Machinery and powered haulage equipment were the most common causes of accidents for both coal and metal/nonmetal operations in 2013, MSHA reported.
RENO (MINEWEB.COM) – Preliminary data released by the U.S. Mine Safety and Health Administration said 42 miners died in work related accidents at U.S. mines last year, up from 36 mining fatalities in 2012.
While mining deaths were at a record low rate for the first nine months of last year, six coal miners and nine metal/nonmetal miners died in mining accidents during the fourth-quarter 2013, a significant increase from the same period of 2012 when four coal miners and two metal/nonmetal miners died.
In 2013 there were 20 coal mining and 22 metal/nonmetal mining fatalities, compared with 20 coal mining deaths and 16 metal/nonmetal mining deals in 2012. Four mining deaths in 2013 involved contractors (two each in coal and metal/nonmetal), the lowest number of contractors deaths since MSHA began maintaining contractor data in 1983.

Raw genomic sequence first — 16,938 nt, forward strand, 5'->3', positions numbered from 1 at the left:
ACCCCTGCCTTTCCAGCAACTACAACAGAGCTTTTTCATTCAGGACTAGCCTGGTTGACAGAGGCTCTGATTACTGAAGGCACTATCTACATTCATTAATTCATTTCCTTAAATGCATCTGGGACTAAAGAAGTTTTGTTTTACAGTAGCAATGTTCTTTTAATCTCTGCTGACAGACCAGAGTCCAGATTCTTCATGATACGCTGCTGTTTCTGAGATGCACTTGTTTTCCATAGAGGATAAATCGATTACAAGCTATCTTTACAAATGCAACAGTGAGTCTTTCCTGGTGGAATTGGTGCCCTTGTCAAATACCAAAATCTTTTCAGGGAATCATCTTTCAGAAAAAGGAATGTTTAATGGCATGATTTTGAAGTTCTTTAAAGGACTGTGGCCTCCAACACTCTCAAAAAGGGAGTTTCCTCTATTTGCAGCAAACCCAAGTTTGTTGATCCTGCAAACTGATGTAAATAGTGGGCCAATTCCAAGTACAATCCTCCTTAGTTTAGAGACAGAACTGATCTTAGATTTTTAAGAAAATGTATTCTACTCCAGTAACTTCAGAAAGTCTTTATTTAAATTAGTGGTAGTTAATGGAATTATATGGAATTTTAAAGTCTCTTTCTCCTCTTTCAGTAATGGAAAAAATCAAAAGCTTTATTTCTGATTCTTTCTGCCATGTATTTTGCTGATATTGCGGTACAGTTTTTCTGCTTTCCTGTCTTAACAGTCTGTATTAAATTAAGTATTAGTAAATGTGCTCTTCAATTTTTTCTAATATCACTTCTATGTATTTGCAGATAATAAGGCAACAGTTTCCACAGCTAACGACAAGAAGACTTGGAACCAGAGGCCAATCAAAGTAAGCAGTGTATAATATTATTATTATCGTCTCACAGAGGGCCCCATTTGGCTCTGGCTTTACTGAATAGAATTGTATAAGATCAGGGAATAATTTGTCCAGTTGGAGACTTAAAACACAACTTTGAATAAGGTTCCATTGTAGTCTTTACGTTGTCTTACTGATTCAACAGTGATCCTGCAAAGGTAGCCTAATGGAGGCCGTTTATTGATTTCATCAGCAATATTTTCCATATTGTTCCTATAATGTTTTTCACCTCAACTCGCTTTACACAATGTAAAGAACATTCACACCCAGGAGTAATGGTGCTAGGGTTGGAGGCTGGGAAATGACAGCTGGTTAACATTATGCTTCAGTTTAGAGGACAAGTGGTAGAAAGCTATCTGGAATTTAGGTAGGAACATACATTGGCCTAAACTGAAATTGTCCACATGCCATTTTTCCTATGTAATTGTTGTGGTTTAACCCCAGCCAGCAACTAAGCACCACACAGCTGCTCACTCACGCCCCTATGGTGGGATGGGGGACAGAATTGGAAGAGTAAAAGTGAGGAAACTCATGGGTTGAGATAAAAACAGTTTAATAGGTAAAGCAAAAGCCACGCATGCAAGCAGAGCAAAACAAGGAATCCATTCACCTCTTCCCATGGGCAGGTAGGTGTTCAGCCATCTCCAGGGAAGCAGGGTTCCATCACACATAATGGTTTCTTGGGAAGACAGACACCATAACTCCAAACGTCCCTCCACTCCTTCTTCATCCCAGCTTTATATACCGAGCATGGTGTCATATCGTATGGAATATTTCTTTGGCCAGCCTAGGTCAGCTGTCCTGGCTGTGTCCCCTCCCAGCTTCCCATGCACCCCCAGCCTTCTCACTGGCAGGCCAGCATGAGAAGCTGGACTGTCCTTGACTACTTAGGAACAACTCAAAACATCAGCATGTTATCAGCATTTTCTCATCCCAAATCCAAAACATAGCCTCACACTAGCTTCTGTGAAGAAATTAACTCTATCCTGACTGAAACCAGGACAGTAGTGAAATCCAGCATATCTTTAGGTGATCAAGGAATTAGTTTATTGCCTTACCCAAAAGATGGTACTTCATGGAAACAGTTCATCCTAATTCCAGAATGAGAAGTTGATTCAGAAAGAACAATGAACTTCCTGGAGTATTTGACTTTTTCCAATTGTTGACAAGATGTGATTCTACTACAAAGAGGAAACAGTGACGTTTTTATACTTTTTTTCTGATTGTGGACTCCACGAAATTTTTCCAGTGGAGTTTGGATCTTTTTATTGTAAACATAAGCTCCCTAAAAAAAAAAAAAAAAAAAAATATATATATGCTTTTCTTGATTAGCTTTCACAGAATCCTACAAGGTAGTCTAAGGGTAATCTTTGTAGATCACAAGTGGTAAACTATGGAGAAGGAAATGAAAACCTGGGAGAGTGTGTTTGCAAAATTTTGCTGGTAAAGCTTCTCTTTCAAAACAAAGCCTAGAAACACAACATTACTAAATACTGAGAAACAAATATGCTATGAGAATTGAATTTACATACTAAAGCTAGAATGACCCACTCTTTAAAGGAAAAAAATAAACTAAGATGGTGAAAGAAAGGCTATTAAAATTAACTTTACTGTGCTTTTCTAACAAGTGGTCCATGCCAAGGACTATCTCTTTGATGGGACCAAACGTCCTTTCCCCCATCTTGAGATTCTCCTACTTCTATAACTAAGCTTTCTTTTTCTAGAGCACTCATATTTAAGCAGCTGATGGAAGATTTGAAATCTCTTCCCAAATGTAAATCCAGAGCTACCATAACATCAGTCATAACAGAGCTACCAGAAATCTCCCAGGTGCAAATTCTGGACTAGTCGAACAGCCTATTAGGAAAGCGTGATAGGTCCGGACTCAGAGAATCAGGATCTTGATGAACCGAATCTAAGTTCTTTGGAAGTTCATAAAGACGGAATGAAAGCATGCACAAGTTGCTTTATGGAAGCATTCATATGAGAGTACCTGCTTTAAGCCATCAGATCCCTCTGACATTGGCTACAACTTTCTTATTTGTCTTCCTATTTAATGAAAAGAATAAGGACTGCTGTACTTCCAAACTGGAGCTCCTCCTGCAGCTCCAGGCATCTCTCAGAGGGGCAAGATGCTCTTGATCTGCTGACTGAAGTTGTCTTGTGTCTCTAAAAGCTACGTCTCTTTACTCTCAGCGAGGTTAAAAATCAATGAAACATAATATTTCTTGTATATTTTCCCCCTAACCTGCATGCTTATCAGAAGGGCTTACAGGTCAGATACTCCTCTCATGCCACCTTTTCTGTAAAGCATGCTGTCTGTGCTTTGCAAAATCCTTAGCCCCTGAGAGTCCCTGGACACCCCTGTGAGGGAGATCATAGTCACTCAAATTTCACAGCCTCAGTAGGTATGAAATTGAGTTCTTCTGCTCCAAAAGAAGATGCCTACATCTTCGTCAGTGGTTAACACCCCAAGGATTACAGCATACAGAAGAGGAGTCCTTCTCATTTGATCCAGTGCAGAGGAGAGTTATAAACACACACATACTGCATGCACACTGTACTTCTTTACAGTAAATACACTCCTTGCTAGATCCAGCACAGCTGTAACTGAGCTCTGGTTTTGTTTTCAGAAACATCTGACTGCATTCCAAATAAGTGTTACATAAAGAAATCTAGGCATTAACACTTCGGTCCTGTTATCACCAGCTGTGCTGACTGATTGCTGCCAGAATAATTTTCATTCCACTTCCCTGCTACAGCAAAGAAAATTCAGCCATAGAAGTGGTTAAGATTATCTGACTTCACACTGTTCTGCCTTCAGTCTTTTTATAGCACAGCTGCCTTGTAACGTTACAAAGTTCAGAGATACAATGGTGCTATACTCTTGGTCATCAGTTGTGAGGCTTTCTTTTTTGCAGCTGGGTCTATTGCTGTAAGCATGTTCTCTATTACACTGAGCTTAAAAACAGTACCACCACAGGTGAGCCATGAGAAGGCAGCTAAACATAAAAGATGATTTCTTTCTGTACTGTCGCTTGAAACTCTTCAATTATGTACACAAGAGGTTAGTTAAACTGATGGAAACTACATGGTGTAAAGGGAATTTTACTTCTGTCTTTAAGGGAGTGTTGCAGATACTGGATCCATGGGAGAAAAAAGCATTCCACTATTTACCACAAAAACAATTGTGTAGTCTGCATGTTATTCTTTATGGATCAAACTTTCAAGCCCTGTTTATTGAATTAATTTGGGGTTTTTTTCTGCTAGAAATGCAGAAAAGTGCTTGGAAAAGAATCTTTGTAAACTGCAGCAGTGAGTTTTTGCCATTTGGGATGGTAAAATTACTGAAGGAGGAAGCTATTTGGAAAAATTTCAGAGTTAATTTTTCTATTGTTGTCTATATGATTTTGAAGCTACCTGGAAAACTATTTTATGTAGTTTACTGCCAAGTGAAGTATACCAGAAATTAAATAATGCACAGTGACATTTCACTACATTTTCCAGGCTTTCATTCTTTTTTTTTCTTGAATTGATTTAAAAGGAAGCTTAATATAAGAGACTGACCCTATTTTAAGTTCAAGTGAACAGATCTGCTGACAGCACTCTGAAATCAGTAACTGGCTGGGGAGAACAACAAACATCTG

For metal/nonmetal mining, 17 deaths occurred at surface operations, while five deaths occurred underground in 2013. Fourteen coal mining deaths occurred underground and six were reported at surface operations during the same time period, said MSHA.
The most common cause of mining accidents last year involved machinery and powered haulage equipment. West Virginia reported the highest number of coal mining fatalities with six, while Kentucky had the most metal/nonmetal deaths with four killed.
“While we have made a number of improvements and have been moving mine safety in the right direction, the increased number of metal/nonmetal deaths makes it clear we need to do more to protect our nation’s miners,” said Joseph Main, assistant secretary of labor for mine safety and health.
For the rest of this column, click here: http://www.mineweb.com/mineweb/content/en/mineweb-political-economy?oid=223812&sn=Detail